Initially I was turned off because on the first page we’re introduced to Ella Milana’s defective ovaries. Please. There’s always this creepy, obsessive concern about women’s reproductive organs (both cis and trans) as if they’re the foremost part of a woman’s essential self. Fortunately the protagonist’s ovaries are swiftly left behind and the book settles into a wonderfully creepy exploration of local myths surrounding spirits and human writers (and, perhaps, not-so-human writers). And yet–I won’t spoil you, but I’ve got to say that I’m not a great fan of neurological disorders as plot twists. Yeah, I’m such a killjoy.
What I unexpectedly enjoyed was the fact that it’s writing about writing. It’s an exploration of the sort of emotional contortions you do to mine the world for writing material, the strange process by which you become alienated from yourself and others in order to write about the human experience. The sort of fiction writing presented in the universe is shown as an act which alters the self and the very fabric of reality.
By Ursula K. Le Guin, 2008
Le Guin strikes a balance between the archaeological evidence of Bronze Age Italy and the Italy of Virgil’s poem, creating a world that is believably honest, small settlements with subsistence farmers and royalty that can speak for the spirits in the caves and rivers. There are no human-form gods, but there’s great reverence for the forces of the world; omens, prophecies, and ancestor worship are the rituals which anchor Lavinia’s world.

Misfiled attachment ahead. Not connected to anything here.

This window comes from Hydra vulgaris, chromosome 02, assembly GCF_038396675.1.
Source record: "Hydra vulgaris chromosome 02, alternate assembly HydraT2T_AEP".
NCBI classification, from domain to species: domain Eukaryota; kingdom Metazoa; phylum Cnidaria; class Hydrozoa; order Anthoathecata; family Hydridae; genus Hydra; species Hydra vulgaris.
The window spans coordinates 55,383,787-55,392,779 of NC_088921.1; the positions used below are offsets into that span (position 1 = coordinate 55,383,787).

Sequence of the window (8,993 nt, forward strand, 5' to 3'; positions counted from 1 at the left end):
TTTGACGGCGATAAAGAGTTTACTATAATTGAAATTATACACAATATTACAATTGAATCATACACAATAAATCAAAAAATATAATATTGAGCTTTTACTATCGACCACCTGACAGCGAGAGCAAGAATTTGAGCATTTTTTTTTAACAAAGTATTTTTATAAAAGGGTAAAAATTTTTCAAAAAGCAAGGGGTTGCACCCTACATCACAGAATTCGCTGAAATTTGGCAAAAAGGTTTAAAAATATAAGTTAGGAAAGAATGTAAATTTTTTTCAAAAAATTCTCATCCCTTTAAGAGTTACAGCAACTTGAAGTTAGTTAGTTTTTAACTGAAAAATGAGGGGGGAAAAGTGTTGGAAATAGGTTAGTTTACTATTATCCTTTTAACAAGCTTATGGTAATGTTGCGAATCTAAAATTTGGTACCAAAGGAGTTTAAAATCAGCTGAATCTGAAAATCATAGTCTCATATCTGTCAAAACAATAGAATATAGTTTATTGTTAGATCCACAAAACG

Both Virgil and Lavinia are also spirits, in a way: Virgil’s dying ghost-self time travels to Lavinia’s kingdom, and Lavinia herself understands she is a lightly sketched character, a half-thought, and it’s exactly because of this that she lives on.
What I found troubling was the depiction of Lavinia’s manipulative, controlling mother, Amata, as simply “mad”. She’s “mad” because she behaves in that way, and she behaves that way because she’s “mad”. Hmm. To my sketchy knowledge, Ancient Italians did think of extreme behaviour as the result of being overcome by strong emotions to the point of ill health, so, y’know, historicity and shit, but at the same time it ties into unfortunately common, contemporary ways we reductively view both abuse and mental illness.
By Benjanun Sriduangkaew, The End of the Road ed. John Oliver, 2013
Thailand is full of women celebrated as legend. Ordinary women can become spirits and goddesses if you believe in them enough. The common thread in the telling of these women, though, is that they die for or are purified by a man. Women are created and defined by men as shadows cast. Benjanun reworks local stories into ones where women are the centre.
A soldier, Thidakesorn, copes with the shock of war and grieves the loss of Queen Suriyothai. As she travels home alone she meets a woman, Ploy. What follows is a story of desire, the pretence it takes to survive, the various costumes we wear on our strange flesh.